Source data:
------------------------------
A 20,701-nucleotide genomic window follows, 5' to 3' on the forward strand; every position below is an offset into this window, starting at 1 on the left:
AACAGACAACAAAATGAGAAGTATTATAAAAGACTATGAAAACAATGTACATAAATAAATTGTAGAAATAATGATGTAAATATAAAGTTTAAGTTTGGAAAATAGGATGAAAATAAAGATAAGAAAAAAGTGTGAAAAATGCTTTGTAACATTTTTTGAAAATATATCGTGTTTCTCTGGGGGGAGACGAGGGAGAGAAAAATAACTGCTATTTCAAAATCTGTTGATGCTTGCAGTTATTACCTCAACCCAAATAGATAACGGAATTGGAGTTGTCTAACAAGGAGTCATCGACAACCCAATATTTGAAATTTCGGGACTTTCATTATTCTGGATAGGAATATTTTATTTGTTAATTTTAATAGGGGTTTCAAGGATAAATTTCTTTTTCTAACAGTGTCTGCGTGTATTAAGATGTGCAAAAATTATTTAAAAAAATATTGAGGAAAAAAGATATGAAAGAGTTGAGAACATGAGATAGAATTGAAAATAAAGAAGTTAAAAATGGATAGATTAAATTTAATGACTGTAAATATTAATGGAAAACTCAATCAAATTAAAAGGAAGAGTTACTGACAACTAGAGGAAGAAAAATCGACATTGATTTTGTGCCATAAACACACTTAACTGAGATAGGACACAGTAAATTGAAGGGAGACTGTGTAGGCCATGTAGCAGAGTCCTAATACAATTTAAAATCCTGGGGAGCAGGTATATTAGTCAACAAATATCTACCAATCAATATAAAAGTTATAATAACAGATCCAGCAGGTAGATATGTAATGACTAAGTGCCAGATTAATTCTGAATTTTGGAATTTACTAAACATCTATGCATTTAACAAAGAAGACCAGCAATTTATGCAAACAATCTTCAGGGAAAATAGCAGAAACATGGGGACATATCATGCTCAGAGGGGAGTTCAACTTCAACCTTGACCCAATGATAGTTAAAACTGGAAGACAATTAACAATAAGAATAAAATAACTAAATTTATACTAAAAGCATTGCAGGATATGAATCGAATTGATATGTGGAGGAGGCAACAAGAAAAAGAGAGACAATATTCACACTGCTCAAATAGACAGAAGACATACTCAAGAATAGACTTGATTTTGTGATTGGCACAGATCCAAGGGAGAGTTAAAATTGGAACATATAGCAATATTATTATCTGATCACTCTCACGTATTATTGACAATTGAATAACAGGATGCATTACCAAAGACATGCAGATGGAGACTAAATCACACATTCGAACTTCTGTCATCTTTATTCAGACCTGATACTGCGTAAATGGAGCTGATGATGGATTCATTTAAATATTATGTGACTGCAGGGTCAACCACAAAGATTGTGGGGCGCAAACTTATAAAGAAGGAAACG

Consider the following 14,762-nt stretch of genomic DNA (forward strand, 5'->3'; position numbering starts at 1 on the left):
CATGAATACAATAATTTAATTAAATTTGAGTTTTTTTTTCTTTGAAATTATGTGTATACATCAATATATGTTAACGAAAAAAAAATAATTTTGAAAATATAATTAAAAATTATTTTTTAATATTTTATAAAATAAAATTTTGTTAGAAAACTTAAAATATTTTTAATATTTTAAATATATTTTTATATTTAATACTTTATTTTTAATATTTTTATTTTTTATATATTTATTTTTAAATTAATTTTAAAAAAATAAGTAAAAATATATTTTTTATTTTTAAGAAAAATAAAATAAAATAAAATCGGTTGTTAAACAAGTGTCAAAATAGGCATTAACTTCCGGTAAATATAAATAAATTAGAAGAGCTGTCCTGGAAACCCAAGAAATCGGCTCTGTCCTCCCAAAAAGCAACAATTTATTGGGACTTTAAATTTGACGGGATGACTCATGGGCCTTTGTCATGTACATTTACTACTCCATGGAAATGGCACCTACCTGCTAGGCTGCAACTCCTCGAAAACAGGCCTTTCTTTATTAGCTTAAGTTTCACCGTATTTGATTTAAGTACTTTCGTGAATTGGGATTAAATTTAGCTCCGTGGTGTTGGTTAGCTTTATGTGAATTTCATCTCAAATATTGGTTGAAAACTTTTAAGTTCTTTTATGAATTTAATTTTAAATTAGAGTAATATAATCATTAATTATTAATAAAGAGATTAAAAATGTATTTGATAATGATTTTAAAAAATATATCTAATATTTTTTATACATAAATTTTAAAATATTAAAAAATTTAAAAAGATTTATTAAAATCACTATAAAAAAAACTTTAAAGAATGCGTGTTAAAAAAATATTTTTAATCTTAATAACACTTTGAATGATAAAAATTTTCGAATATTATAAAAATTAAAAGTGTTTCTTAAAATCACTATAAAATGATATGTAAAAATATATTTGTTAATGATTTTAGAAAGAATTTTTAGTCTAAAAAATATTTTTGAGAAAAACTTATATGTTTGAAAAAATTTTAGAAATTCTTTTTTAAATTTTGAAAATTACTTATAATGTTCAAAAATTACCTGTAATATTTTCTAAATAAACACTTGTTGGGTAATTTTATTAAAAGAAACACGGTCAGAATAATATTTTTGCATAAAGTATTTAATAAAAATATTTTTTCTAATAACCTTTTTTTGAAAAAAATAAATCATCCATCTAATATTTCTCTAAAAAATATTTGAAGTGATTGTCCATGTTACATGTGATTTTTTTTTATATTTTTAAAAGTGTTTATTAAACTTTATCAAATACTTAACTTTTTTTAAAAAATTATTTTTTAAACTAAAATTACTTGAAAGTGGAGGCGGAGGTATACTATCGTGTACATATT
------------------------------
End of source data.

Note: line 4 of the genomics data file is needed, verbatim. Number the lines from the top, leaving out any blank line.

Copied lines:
CATGAATACAATAATTTAATTAAATTTGAGTTTTTTTTTCTTTGAAATTATGTGTATACATCAATATATGTTAACGAAAAAAAAATAATTTTGAAAATATAATTAAAAATTATTTTTTAATATTTTATAAAATAAAATTTTGTTAGAAAACTTAAAATATTTTTAATATTTTAAATATATTTTTATATTTAATACTTTATTTTTAATATTTTTATTTTTTATATATTTATTTTTAAATTAATTTTAAAAAAATAAGTAAAAATATATTTTTTATTTTTAAGAAAAATAAAATAAAATAAAATCGGTTGTTAAACAAGTGTCAAAATAGGCATTAACTTCCGGTAAATATAAATAAATTAGAAGAGCTGTCCTGGAAACCCAAGAAATCGGCTCTGTCCTCCCAAAAAGCAACAATTTATTGGGACTTTAAATTTGACGGGATGACTCATGGGCCTTTGTCATGTACATTTACTACTCCATGGAAATGGCACCTACCTGCTAGGCTGCAACTCCTCGAAAACAGGCCTTTCTTTATTAGCTTAAGTTTCACCGTATTTGATTTAAGTACTTTCGTGAATTGGGATTAAATTTAGCTCCGTGGTGTTGGTTAGCTTTATGTGAATTTCATCTCAAATATTGGTTGAAAACTTTTAAGTTCTTTTATGAATTTAATTTTAAATTAGAGTAATATAATCATTAATTATTAATAAAGAGATTAAAAATGTATTTGATAATGATTTTAAAAAATATATCTAATATTTTTTATACATAAATTTTAAAATATTAAAAAATTTAAAAAGATTTATTAAAATCACTATAAAAAAAACTTTAAAGAATGCGTGTTAAAAAAATATTTTTAATCTTAATAACACTTTGAATGATAAAAATTTTCGAATATTATAAAAATTAAAAGTGTTTCTTAAAATCACTATAAAATGATATGTAAAAATATATTTGTTAATGATTTTAGAAAGAATTTTTAGTCTAAAAAATATTTTTGAGAAAAACTTATATGTTTGAAAAAATTTTAGAAATTCTTTTTTAAATTTTGAAAATTACTTATAATGTTCAAAAATTACCTGTAATATTTTCTAAATAAACACTTGTTGGGTAATTTTATTAAAAGAAACACGGTCAGAATAATATTTTTGCATAAAGTATTTAATAAAAATATTTTTTCTAATAACCTTTTTTTGAAAAAAATAAATCATCCATCTAATATTTCTCTAAAAAATATTTGAAGTGATTGTCCATGTTACATGTGATTTTTTTTTATATTTTTAAAAGTGTTTATTAAACTTTATCAAATACTTAACTTTTTTTAAAAAATTATTTTTTAAACTAAAATTACTTGAAAGTGGAGGCGGAGGTATACTATCGTGTACATATT